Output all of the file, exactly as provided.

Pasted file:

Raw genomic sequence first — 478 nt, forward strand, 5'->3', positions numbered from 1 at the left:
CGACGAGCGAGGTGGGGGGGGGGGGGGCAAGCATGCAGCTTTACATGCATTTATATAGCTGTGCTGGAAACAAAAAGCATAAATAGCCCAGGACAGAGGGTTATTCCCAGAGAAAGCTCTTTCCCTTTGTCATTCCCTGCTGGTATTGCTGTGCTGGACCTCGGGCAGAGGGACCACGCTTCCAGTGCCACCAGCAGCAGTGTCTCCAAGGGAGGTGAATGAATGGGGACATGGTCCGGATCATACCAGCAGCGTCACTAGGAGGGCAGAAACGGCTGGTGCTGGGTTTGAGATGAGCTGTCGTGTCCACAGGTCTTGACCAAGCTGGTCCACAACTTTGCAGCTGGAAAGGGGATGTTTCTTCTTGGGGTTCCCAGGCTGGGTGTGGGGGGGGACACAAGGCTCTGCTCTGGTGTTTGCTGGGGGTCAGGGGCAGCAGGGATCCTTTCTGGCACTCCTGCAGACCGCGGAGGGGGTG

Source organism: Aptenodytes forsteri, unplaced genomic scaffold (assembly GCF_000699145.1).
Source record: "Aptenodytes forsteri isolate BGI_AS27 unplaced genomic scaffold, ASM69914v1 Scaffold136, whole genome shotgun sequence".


Raw genomic sequence first — 478 nt, forward strand, 5'->3', positions numbered from 1 at the left:
CGACGAGCGAGGTGGGGGGGGGGGGGGCAAGCATGCAGCTTTACATGCATTTATATAGCTGTGCTGGAAACAAAAAGCATAAATAGCCCAGGACAGAGGGTTATTCCCAGAGAAAGCTCTTTCCCTTTGTCATTCCCTGCTGGTATTGCTGTGCTGGACCTCGGGCAGAGGGACCACGCTTCCAGTGCCACCAGCAGCAGTGTCTCCAAGGGAGGTGAATGAATGGGGACATGGTCCGGATCATACCAGCAGCGTCACTAGGAGGGCAGAAACGGCTGGTGCTGGGTTTGAGATGAGCTGTCGTGTCCACAGGTCTTGACCAAGCTGGTCCACAACTTTGCAGCTGGAAAGGGGATGTTTCTTCTTGGGGTTCCCAGGCTGGGTGTGGGGGGGGACACAAGGCTCTGCTCTGGTGTTTGCTGGGGGTCAGGGGCAGCAGGGATCCTTTCTGGCACTCCTGCAGACCGCGGAGGGGGTG

Source organism: Aptenodytes forsteri, unplaced genomic scaffold (assembly GCF_000699145.1).
Source record: "Aptenodytes forsteri isolate BGI_AS27 unplaced genomic scaffold, ASM69914v1 Scaffold136, whole genome shotgun sequence".